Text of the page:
LGPL is a bad practice
TL;DR: Don't use LGPL, avoid library-based copyleft in general.
The closest acceptable no-brainer replacement should be GNU GPL with Classpath Exception, but the concept of library-based copyleft itself is flawed. It's better to consider MPL (less copyleft) or full GPL (more copyleft).
First I want to point out that I don't want to advocate against the GNU GPL here even if I don't like it and that in the past I even released an LGPL licensed package once.
The bad practice of LGPL comes from a different source than my problems with GPL: the concept of linking. LGPL defines its borders by dynamic linking that may be meaningless in many languages, or maybe in most languages outside of C and C++ world.
Interpreters. What would be legally considered linking? If LGPL'd library stays in a package form it's technically ok but where the borders are? Can I copy a file under LGPL into the source tree? Can building a phar file be considered a static linking process? What if I take a library and compile it with HipHop or KPHP? Only questions here, even GPL/Classpath won't help.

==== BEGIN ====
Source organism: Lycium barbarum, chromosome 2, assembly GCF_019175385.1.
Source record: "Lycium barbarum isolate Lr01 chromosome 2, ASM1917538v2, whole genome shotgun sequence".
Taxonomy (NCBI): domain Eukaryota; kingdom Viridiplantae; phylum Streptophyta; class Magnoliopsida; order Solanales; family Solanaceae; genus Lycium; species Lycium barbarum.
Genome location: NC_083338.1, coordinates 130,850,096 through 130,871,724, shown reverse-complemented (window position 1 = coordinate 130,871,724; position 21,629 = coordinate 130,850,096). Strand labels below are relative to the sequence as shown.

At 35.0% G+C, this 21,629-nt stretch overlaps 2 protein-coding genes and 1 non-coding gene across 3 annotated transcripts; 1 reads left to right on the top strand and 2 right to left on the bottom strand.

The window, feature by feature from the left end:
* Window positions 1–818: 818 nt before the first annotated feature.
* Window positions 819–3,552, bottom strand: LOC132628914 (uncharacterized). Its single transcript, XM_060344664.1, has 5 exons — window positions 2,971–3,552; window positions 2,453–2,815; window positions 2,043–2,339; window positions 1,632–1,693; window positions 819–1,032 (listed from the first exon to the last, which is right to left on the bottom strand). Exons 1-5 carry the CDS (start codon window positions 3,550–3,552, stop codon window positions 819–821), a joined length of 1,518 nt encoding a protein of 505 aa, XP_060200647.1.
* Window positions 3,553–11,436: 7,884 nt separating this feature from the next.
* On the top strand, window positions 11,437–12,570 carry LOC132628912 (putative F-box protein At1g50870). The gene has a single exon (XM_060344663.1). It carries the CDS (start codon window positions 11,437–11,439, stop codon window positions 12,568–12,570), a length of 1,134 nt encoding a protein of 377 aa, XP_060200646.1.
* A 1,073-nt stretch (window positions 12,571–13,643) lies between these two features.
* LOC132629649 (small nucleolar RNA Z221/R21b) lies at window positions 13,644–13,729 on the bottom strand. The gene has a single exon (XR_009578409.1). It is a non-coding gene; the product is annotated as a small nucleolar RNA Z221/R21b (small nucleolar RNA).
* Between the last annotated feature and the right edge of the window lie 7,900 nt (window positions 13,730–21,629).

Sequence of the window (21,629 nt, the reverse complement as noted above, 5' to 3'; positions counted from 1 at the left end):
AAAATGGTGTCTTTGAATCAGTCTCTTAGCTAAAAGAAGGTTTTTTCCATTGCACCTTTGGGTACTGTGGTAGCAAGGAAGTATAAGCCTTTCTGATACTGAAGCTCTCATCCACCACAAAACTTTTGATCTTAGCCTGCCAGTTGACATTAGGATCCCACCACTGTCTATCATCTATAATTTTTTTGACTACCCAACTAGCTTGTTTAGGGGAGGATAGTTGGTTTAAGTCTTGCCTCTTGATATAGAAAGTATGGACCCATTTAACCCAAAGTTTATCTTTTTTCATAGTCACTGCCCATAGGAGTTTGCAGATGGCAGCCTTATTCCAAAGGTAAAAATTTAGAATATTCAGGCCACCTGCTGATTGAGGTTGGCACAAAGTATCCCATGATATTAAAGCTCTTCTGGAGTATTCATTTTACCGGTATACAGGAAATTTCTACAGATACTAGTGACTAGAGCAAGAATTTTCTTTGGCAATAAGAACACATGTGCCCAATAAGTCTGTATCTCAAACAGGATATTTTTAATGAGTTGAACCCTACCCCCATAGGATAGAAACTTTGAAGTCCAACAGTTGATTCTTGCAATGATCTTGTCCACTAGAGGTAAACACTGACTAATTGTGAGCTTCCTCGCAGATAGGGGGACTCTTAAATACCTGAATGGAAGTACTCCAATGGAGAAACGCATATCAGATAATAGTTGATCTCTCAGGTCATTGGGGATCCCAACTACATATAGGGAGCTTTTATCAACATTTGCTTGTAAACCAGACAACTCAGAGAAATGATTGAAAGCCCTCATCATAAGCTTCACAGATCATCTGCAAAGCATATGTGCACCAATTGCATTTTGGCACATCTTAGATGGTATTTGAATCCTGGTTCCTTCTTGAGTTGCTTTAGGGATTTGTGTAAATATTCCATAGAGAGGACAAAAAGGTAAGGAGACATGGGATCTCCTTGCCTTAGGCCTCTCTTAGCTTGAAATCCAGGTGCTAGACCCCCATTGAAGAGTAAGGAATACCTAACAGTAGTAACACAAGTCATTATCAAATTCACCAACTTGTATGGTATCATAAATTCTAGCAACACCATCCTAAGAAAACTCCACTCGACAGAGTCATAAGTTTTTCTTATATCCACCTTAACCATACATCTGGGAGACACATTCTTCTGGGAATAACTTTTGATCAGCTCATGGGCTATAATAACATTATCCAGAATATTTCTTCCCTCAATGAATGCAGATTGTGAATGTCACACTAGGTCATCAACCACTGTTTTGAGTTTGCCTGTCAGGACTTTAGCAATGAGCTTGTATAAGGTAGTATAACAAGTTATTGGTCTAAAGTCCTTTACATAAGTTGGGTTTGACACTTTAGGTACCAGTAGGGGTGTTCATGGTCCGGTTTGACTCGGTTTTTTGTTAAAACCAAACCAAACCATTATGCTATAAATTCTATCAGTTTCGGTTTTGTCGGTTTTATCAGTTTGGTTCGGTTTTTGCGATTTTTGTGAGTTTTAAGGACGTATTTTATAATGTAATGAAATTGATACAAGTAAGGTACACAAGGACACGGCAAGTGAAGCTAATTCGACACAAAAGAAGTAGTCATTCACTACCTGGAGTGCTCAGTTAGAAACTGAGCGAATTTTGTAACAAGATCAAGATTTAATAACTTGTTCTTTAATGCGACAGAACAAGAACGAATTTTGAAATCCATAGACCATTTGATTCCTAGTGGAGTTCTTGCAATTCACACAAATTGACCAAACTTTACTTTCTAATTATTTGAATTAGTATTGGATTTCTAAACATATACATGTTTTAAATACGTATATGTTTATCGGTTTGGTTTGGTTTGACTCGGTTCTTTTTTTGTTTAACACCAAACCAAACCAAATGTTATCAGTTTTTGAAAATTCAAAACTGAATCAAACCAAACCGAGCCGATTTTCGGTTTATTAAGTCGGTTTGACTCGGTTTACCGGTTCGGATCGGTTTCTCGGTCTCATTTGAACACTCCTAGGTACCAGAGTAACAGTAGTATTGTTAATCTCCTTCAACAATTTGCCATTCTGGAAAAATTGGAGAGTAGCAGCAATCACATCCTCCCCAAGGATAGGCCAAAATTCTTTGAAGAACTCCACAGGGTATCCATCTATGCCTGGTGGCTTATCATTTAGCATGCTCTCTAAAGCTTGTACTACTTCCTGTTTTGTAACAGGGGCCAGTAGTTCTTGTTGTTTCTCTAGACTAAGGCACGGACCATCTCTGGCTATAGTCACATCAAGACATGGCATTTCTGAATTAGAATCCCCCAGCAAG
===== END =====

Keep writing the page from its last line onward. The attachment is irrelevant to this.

Modern weird statically compiled languages (Go). Since there is no dynamic linking, LGPL is functionally equivalent to GPL.
Languages where dynamic linking is OK (Rust). Depending on the generated binary there may be a C-style interface + proper compilable interface for the language itself. (like cdylib + extern or IDK, I don't code Rust, sorry) There would be a big question if this glue code would also licensed under LGPL.
Misunderstanding may happen even in C/C++ world, imagine a template or macro-only library somehow licensed under LGPL.
All these examples make edge cases for LGPL enforcement very unclear. On the contrary, file based copyleft (MPL, EPL) and project based copyleft (GNU GPL) have more or less clearly defined borders.
CommentsComments powered by Disqus